Sunday, March 25, 2007

The Elephant Birth



See the elephant tribe give birth. This elephant mother moves instinctively. Watch her legs. She isn't trying to kick the baby. She is easing the stretching she feels in her hips and the weight she feels bearing down into her upper thighs. I may be heady to define why she moves this way, but I've seen many human mothers move in very similar ways. She gives a slight squat to release the baby more.

The filming is invasive, even though we appreciate being able to see the birth. But I think the elephants are used to a car being parked near them on the road. It seems like a familiar spot for them. I've videoed births and felt invasive, too. Sometimes, after I've filmed a birth, a mother may look up from the baby in her arms and say, "It is too bad no one took pictures." She is surprised and I'm surprised she didn't notice the flash or the sound of the click. Other mothers see the camera and labor slows down. In those cases I put the camera away. I've missed some great footage, but the hormonal freedom of the birth is much more important. Safety, spontaneity and bonding are improved with privacy. And that includes the friend with the camera.

Elephant doulas. As the other elephants realize the birth is happening two particularly circle round the mother. Dr. Marshall Klaus explained this animal behavior at a DONA doula conference several years ago. When an animal baby has to rotate to be born through the pelvis, the species has experienced females attending the birthing mother. When a baby doesn't have to rotate, the species, like the Chimp, goes off alone to birth.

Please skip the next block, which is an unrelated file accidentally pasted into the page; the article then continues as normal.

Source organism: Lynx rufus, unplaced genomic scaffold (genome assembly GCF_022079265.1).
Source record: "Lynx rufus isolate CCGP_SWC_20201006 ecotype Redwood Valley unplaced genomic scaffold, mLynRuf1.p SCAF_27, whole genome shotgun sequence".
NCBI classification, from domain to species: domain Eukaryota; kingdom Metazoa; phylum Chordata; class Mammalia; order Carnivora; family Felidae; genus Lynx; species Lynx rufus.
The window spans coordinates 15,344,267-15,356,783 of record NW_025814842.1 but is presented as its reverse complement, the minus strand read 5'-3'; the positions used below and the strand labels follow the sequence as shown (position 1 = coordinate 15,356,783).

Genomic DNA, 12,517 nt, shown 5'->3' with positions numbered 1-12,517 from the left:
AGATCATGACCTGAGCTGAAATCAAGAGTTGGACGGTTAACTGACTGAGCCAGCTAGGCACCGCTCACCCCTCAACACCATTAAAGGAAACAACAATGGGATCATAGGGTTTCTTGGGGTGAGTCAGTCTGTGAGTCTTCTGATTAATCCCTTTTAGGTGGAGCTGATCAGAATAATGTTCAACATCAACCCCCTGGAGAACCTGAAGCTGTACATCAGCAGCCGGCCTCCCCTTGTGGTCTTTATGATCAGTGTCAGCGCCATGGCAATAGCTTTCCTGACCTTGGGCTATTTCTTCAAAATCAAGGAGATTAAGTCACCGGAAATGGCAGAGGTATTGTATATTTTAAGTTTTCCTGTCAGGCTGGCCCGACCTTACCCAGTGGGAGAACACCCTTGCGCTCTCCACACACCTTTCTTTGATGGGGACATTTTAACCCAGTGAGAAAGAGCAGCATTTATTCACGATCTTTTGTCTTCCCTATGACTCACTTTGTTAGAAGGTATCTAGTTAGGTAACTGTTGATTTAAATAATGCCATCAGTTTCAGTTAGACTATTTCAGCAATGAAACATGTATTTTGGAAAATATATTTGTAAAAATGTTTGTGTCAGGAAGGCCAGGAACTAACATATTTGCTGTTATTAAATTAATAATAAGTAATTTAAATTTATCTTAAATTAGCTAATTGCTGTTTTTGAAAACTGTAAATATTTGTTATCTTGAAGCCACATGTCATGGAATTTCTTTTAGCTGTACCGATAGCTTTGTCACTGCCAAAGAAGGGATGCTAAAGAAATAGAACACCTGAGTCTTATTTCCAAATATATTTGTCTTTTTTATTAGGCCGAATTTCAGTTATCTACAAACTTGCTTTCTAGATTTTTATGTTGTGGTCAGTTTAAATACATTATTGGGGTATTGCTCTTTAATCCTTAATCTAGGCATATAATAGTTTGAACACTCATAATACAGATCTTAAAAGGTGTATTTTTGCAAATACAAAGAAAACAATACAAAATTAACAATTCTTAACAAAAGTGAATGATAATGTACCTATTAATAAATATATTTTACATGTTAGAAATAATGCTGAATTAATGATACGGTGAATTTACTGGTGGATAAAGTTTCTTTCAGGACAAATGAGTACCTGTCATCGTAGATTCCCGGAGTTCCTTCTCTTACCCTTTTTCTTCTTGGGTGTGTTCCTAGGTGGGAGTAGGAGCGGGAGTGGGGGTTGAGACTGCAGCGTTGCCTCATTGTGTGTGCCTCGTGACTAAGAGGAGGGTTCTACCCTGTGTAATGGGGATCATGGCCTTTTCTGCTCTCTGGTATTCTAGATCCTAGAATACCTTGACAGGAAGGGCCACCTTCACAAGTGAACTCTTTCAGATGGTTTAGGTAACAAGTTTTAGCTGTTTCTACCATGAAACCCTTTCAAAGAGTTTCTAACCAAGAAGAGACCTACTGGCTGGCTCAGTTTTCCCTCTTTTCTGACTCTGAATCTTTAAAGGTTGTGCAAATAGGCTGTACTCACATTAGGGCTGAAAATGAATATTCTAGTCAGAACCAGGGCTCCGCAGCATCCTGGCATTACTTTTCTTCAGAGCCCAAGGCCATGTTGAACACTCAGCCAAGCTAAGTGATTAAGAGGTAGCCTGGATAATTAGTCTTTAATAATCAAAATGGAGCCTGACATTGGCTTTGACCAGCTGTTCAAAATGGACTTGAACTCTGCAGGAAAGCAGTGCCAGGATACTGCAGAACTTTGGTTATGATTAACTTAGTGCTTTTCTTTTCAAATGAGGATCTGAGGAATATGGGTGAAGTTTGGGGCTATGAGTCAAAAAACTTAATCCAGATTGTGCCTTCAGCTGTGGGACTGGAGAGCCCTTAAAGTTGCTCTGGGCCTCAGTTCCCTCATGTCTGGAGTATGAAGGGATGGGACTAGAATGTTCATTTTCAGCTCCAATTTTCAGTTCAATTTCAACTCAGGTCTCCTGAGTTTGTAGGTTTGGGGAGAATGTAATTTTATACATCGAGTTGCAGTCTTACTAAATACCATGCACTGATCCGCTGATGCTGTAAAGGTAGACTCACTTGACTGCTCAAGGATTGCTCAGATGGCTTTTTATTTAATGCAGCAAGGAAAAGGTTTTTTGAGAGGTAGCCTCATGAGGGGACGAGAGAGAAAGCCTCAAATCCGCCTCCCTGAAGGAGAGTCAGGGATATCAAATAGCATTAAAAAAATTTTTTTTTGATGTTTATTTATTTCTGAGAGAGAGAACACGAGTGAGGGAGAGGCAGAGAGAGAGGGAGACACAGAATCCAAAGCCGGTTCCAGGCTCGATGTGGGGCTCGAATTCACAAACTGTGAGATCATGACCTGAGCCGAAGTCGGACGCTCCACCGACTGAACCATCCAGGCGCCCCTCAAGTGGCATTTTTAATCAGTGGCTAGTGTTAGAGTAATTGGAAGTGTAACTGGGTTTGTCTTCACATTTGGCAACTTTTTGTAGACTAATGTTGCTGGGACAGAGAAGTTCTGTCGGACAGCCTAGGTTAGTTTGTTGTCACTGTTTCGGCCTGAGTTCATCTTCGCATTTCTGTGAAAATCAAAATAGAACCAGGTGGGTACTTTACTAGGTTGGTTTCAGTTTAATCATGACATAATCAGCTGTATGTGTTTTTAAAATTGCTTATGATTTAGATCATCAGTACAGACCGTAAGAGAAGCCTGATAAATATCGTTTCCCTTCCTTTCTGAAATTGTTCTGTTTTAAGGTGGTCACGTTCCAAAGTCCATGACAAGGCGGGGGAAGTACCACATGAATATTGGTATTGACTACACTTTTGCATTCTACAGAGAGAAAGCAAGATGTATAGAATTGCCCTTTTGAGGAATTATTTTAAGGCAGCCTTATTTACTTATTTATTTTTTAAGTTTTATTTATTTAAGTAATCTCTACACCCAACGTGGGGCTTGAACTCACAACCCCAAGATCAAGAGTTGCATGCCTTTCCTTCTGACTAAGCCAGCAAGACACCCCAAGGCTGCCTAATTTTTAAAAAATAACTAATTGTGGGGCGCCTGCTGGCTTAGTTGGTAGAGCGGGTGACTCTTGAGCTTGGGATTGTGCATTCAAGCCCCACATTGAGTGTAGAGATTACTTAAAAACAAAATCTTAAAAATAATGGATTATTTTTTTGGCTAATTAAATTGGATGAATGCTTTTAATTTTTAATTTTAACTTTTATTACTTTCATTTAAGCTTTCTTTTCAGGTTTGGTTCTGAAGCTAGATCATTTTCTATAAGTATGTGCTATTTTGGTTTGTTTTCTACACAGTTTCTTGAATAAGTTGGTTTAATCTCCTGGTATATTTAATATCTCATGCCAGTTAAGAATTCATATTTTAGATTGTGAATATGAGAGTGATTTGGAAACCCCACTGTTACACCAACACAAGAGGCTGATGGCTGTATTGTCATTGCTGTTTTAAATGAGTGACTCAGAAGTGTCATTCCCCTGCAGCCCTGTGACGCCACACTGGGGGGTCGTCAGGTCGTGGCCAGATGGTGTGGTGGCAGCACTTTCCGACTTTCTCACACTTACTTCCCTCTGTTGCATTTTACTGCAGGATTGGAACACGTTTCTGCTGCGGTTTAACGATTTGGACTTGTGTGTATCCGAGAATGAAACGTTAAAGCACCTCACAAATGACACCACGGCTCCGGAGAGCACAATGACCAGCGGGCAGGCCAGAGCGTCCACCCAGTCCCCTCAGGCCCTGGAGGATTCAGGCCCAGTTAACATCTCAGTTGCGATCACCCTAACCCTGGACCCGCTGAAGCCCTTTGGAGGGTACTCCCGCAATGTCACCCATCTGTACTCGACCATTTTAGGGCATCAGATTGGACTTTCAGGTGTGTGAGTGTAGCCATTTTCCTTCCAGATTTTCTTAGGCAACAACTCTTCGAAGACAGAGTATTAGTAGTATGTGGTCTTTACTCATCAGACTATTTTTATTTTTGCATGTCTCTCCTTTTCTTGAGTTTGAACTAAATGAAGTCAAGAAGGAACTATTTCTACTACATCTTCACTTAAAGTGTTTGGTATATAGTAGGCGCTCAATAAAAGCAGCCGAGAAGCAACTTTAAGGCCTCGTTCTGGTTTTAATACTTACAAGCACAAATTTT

That doesn't mean that human mothers that prefer unassisted childbirth have babies that don't need to rotate. That is a species tendency, not an individual tendency. Unassisted childbirth is more about preserving privacy and preventing intervention. I don't promote unassisted childbirth, but I do promote being unobtrusive at a birth as much as possible.

The baby does fall on her back. The fall is a short distance and the road seems hard packed. Poor thing. But the fall isn't as far as for a giraffe baby. Birth isn't always sentimental or gentle. But the auntie elephant is there to encourage the baby to try and get up and push the baby away from the poo, as one commentator called it.

This is amazing footage. The mother's movement and connection to her tribe. The auntie elephants for circling and tending to the baby - without pushing the baby away from the mother. The follow up of the baby the next day is reassuring and surprising, too!

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